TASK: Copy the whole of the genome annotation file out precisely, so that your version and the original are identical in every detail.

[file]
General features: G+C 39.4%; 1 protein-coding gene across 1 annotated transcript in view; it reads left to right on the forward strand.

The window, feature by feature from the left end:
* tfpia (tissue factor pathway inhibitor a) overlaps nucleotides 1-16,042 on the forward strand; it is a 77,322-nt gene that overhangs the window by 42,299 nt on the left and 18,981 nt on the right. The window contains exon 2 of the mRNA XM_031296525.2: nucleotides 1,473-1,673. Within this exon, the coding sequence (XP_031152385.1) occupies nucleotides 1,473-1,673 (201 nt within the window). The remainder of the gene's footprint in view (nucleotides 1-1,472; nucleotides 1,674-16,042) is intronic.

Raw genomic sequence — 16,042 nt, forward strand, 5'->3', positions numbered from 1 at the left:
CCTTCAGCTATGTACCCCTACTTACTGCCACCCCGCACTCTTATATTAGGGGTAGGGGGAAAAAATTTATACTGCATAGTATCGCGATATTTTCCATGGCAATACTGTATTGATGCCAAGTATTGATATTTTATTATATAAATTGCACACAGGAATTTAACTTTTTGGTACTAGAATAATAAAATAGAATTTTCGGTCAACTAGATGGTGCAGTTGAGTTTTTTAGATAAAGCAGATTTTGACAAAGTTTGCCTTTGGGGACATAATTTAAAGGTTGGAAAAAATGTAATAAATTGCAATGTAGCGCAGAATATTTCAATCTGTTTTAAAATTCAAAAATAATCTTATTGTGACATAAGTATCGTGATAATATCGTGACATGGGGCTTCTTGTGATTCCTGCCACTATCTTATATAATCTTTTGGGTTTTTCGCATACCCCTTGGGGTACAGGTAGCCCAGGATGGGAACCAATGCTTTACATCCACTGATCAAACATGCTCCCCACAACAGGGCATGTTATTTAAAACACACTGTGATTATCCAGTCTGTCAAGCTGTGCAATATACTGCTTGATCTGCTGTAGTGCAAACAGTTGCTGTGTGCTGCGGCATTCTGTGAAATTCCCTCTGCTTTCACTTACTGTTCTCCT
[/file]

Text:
General features: G+C 39.4%; 1 protein-coding gene across 1 annotated transcript in view; it reads left to right on the forward strand.

The window, feature by feature from the left end:
* tfpia (tissue factor pathway inhibitor a) overlaps nucleotides 1-16,042 on the forward strand; it is a 77,322-nt gene that overhangs the window by 42,299 nt on the left and 18,981 nt on the right. The window contains exon 2 of the mRNA XM_031296525.2: nucleotides 1,473-1,673. Within this exon, the coding sequence (XP_031152385.1) occupies nucleotides 1,473-1,673 (201 nt within the window). The remainder of the gene's footprint in view (nucleotides 1-1,472; nucleotides 1,674-16,042) is intronic.

Raw genomic sequence — 16,042 nt, forward strand, 5'->3', positions numbered from 1 at the left:
CCTTCAGCTATGTACCCCTACTTACTGCCACCCCGCACTCTTATATTAGGGGTAGGGGGAAAAAATTTATACTGCATAGTATCGCGATATTTTCCATGGCAATACTGTATTGATGCCAAGTATTGATATTTTATTATATAAATTGCACACAGGAATTTAACTTTTTGGTACTAGAATAATAAAATAGAATTTTCGGTCAACTAGATGGTGCAGTTGAGTTTTTTAGATAAAGCAGATTTTGACAAAGTTTGCCTTTGGGGACATAATTTAAAGGTTGGAAAAAATGTAATAAATTGCAATGTAGCGCAGAATATTTCAATCTGTTTTAAAATTCAAAAATAATCTTATTGTGACATAAGTATCGTGATAATATCGTGACATGGGGCTTCTTGTGATTCCTGCCACTATCTTATATAATCTTTTGGGTTTTTCGCATACCCCTTGGGGTACAGGTAGCCCAGGATGGGAACCAATGCTTTACATCCACTGATCAAACATGCTCCCCACAACAGGGCATGTTATTTAAAACACACTGTGATTATCCAGTCTGTCAAGCTGTGCAATATACTGCTTGATCTGCTGTAGTGCAAACAGTTGCTGTGTGCTGCGGCATTCTGTGAAATTCCCTCTGCTTTCACTTACTGTTCTCCT